Robert E. Armstead
Biography: Robert Earl Armstead was born on April 2, 1926, in Falmouth, Michigan. He was the son of Wellington Russell Armstead and Margaret Grace Zuck and attended Lake City Schools, graduating on May 21, 1943. While still in school, he worked on the family farm prior to the war.
Service Time: Robert entered the service on September 1, 1944, and after his basic training, he was sent to Fort Hood, Texas, for additional training and then sent to join Company B of the 804th Tank Destroyer Battalion, which was already serving overseas.
The 804th had shipped out from the New York port on August 5, 1942, arriving in England on the 17th. They shipped to North Africa, arriving there on March 31, 1943, where they spent time training French troops in Africa and as observers at the front. Robert joined the unit during their time in Italy, taking part in actions in the Po Valley.
After landing in Naples, Italy, the 804th saw their first action at Cellole and Fasani providing nighttime harassing fire. They supported the efforts of a number of units including the 88th Infantry Division and their efforts to take the Gustav Line. They would play significant roles in the Rome-Arno, North Apennines and Po Valley Campaigns, each of which they received credit for.
Robert and 6,000 other troops shipped out of Norfolk, Virginia in 1945, and spent 11 days on the ship, while under heavy navy and air protection with the constant threat of enemy attack, to fight in the European Theater of War in Italy. Robert and these other 6,000 troops landed in Naples, Italy where other troops, tanks and other military equipment were staged before advancing to the front lines. These troops were stationed on the former farm of the Italian Dictator Bonito Mussolini. The main battle for Robert during his time frame in the European Theater of War in Italy was in PO Valley.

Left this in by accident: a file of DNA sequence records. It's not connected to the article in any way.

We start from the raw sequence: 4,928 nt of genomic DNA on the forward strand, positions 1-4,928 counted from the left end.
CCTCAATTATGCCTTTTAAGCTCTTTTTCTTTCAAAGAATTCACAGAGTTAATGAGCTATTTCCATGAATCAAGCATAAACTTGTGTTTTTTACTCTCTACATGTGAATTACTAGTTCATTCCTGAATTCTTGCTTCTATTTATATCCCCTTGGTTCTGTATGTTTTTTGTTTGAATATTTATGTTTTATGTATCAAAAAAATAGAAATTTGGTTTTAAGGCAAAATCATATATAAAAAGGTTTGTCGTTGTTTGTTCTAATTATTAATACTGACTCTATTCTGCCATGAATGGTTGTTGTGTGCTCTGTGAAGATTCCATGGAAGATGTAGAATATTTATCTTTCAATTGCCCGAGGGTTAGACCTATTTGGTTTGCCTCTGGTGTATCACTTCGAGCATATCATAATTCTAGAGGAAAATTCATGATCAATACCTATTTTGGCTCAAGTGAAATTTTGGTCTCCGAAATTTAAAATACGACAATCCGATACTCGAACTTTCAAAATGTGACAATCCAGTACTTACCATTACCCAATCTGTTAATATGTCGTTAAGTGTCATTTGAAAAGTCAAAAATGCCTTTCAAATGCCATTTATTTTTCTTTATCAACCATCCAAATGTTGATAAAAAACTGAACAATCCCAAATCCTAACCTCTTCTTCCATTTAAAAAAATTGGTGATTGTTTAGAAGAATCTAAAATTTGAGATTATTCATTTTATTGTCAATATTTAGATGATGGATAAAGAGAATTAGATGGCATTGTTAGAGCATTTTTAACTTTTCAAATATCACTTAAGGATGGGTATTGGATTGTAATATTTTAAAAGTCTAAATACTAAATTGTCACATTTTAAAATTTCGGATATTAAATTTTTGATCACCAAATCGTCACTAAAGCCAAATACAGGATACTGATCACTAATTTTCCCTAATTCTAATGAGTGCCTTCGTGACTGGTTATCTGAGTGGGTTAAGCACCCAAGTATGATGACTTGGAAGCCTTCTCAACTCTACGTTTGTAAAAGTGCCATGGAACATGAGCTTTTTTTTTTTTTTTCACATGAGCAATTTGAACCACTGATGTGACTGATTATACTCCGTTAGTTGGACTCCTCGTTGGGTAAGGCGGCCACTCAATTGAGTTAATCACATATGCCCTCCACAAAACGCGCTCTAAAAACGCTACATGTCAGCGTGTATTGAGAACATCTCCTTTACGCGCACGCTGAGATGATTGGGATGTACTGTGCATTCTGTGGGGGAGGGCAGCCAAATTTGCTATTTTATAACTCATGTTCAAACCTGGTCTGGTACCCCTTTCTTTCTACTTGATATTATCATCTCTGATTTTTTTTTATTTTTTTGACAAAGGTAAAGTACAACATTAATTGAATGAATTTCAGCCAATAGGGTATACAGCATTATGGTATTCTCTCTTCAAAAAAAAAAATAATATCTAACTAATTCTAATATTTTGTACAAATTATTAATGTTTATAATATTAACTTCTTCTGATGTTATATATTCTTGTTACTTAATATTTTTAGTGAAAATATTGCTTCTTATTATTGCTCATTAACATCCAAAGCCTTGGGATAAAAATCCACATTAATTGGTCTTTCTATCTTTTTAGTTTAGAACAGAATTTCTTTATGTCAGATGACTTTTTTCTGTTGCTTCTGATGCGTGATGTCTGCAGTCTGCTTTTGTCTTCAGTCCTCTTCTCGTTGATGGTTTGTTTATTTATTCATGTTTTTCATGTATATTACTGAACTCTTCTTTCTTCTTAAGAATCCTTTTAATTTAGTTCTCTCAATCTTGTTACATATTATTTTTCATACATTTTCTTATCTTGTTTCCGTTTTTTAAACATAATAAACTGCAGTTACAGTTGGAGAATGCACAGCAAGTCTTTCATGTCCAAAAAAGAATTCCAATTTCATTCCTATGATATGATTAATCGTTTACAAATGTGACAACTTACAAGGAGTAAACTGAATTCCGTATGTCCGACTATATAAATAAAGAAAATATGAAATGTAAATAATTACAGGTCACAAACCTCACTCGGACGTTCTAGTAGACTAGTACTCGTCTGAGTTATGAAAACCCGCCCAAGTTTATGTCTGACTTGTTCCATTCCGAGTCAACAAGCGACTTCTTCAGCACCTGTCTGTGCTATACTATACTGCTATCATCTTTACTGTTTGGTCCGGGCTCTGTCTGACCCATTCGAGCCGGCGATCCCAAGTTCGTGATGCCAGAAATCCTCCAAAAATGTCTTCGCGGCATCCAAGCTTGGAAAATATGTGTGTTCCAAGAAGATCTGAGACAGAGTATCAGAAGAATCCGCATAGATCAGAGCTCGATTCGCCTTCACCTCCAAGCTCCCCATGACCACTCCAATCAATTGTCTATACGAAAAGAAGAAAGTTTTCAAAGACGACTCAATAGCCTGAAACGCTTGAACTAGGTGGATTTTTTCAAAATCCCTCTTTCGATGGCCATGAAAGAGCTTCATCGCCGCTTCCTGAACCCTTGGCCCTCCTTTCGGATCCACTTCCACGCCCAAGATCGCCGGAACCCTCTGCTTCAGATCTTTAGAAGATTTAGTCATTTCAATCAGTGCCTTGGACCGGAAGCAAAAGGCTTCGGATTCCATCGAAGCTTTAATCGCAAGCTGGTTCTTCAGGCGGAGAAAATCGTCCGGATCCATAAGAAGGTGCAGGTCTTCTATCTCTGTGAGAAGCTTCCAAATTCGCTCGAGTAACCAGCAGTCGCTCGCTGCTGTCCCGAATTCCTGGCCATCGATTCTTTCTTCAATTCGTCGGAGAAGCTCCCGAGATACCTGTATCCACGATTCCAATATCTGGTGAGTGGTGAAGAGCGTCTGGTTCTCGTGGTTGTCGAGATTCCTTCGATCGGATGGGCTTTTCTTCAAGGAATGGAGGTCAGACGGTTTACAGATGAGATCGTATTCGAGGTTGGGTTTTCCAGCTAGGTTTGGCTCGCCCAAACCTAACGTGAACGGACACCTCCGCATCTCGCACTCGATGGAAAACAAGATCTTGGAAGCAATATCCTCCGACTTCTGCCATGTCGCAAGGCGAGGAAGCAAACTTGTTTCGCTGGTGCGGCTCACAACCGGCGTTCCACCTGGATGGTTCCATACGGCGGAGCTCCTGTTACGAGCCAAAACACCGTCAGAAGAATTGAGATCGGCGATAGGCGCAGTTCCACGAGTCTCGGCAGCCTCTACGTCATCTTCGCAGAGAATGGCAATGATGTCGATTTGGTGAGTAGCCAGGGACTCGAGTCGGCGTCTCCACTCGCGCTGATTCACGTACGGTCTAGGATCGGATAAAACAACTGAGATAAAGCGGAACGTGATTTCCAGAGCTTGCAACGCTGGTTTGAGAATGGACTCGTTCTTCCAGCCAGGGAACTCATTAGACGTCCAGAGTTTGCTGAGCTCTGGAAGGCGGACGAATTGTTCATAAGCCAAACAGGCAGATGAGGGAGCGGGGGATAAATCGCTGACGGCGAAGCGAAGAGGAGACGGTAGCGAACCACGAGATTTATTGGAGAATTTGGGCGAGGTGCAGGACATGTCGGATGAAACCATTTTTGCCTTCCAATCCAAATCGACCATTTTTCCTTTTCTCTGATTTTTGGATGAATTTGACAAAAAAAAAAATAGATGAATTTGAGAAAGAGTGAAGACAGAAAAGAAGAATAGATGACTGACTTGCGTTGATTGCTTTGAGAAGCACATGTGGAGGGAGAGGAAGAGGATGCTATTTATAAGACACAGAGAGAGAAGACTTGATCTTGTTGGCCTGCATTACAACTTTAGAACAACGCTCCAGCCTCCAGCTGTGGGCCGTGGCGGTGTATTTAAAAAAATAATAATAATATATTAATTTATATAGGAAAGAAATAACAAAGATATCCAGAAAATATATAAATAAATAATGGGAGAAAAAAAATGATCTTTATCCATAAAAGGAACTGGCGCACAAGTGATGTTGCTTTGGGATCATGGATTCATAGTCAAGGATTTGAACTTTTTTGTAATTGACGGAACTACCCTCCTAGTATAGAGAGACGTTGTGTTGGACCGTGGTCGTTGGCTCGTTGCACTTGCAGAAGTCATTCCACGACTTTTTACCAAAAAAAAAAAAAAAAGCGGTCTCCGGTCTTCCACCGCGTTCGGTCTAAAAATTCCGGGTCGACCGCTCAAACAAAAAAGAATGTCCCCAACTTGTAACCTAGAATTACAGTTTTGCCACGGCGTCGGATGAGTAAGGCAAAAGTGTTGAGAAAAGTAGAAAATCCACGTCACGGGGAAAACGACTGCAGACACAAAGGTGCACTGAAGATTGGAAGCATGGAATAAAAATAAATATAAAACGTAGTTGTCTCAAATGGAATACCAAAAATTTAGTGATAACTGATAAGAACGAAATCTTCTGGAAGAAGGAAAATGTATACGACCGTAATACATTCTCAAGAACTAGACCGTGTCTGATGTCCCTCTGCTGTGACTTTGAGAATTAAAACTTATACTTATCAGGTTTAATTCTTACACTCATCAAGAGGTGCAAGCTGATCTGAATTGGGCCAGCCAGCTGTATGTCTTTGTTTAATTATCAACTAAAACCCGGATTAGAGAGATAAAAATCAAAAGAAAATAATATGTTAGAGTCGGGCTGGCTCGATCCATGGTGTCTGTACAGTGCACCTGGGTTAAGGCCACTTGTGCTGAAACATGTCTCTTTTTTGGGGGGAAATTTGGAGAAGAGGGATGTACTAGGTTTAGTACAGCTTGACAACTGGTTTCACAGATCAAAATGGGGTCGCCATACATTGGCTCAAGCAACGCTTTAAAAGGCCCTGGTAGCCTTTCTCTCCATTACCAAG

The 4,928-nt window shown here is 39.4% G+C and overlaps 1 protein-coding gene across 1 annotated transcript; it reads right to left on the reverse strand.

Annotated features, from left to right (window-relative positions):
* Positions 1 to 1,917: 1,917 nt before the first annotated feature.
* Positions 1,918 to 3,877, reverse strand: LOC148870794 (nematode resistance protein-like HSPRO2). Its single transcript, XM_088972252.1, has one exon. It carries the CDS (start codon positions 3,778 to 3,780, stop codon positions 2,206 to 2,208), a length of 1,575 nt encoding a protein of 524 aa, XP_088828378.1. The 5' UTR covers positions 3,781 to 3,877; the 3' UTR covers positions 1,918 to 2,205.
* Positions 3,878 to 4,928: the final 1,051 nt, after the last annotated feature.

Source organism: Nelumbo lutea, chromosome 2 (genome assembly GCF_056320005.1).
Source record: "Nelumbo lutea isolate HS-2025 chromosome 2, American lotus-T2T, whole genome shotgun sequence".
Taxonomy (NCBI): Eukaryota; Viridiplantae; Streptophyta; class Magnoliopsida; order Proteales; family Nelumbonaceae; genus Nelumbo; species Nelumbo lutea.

After the war had ended, Robert was sent back to the U.S. in anticipation of heading to the Pacific Theater of War to fight against the Japanese. However, with the dropping of the atomic bombs and the surrender of Japan, Robert did not have to go over to Japan and was sent back to Fort Hood, for a few months before being assigned to Fort Knox, Kentucky, where he would be involved in their armor testing program. He was awarded the American Theater, the Good Conduct, WWII Victory and EAME Theater Medals. On June 27, 1946, he was discharged at Camp Atterbury, Indiana, at the rank of Sergeant.
Robert returned to Michigan and started his own construction company, which built schools and other commercial buildings. He made a special effort to hire veterans to work for him. He would state to others “I survived the war, so I can survive anything life has to throw at me.” He married the former Viola Marie Dean, who was born in Terre Haute, Indiana and was the daughter of Rollie Dean and Arlie Rader. The new couple would have a son, Robert, born in 1952.
The photo on left was taken in December of 2016, at the General Patton Museum, Ft. Knox, KY. Robert (on left at age 89) and his son were given a private tour of the Ft. Knox facilities and the museum.
Robert passed away on December 6, 2018, at the age of 92. On August 26, 2020 Robert along with his great grandfather Peter Armstead, who fought in the Civil War, and his uncle Robert “Earl” who fought in WWI were all buried side-by-side at the Great Lakes National Cemetery in Holly, Michigan. President Trump sent a General to these burials, in which the Michigan National Guard, Sons of the American Revolution, Sons of Union Veterans of the Civil War, members of the Michigan State Police and VFW members were all there to honor Robert and his other family members.
I want to thank Robert’s son, Dr. Robert Armstead, for providing the information and photos for this tribute.